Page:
Torque wrenches are common place across a number of industries. However, despite their widespread use, there remains a number of things that people get wrong or simply don’t know. This article highlights the top three things to consider.
Author: Philip Brodey, Norbar Torque Tools.
Storing your torque wrench
When a torque wrench is in regular use it does not need to be wound back. However, when storing a torque wrench for an extended period of time, users should always wind it down to the minimum scale setting and never to zero.
A fully loaded torque wrench, left in storage for a long period, can cause a ‘set’ in the spring, causing it to weaken over time. On the other end of the scale, by completely off-loading the spring, other components within the wrench may move fractionally relative to each other. When you reapply spring compression the orientation of these components can change, therefore affecting accuracy. All in all, it is better to leave a bit of compression in the spring while in storage.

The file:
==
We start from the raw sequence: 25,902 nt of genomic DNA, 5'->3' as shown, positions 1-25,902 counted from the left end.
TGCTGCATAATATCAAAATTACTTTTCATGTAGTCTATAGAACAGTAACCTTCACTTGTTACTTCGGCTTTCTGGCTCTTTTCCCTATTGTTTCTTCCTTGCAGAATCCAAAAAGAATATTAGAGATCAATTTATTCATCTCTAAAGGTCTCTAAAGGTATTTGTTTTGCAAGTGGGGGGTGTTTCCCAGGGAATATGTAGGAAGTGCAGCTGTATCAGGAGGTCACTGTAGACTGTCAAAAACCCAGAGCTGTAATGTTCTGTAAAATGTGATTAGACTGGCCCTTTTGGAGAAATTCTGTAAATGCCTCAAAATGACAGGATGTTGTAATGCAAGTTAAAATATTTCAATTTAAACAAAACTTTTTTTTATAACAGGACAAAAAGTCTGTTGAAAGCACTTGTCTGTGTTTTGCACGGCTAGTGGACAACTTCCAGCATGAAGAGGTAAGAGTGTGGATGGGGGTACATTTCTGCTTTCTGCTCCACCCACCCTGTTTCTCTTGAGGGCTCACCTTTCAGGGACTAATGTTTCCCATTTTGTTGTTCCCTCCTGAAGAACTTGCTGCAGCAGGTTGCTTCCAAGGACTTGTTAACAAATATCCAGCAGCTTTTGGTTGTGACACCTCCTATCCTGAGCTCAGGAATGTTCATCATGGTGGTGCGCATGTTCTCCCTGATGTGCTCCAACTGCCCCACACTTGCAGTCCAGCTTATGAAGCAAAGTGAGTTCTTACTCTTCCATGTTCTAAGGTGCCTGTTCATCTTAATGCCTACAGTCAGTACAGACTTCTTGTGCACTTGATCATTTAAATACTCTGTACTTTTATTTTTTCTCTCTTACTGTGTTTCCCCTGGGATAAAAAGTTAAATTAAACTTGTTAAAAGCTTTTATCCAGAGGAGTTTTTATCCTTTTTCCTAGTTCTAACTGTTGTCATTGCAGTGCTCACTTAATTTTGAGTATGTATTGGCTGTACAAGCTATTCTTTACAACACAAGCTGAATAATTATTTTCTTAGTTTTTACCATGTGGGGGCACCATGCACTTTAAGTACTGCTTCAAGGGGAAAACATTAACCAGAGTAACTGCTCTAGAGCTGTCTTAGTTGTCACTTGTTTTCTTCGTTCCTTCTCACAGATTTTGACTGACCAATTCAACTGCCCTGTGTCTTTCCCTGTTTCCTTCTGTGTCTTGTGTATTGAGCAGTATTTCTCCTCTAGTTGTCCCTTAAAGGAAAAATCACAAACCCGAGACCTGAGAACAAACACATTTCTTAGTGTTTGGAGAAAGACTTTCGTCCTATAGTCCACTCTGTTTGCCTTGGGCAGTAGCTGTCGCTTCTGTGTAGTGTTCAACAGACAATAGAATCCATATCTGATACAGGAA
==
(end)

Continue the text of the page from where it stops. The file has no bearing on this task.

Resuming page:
For accurate results, one click is enough
Users often allow torque wrenches to click multiple times, without being aware of the additional torque being applied to the bolts. Operate your torque wrench in a smooth and steady manner and remember that one click is enough.
Adjusting your torque wrench
Equipment manufacturers will always provide the required torque for any given piece of equipment and so when adjusting your torque wrench it is important to ensure that these levels are met. Remember to always adjust the wrench up the scale to the required torque figure to ensure accurate setting.
Keeping this advice in mind will see users getting more from their tool, with the wrenches becoming more accurate and lasting longer.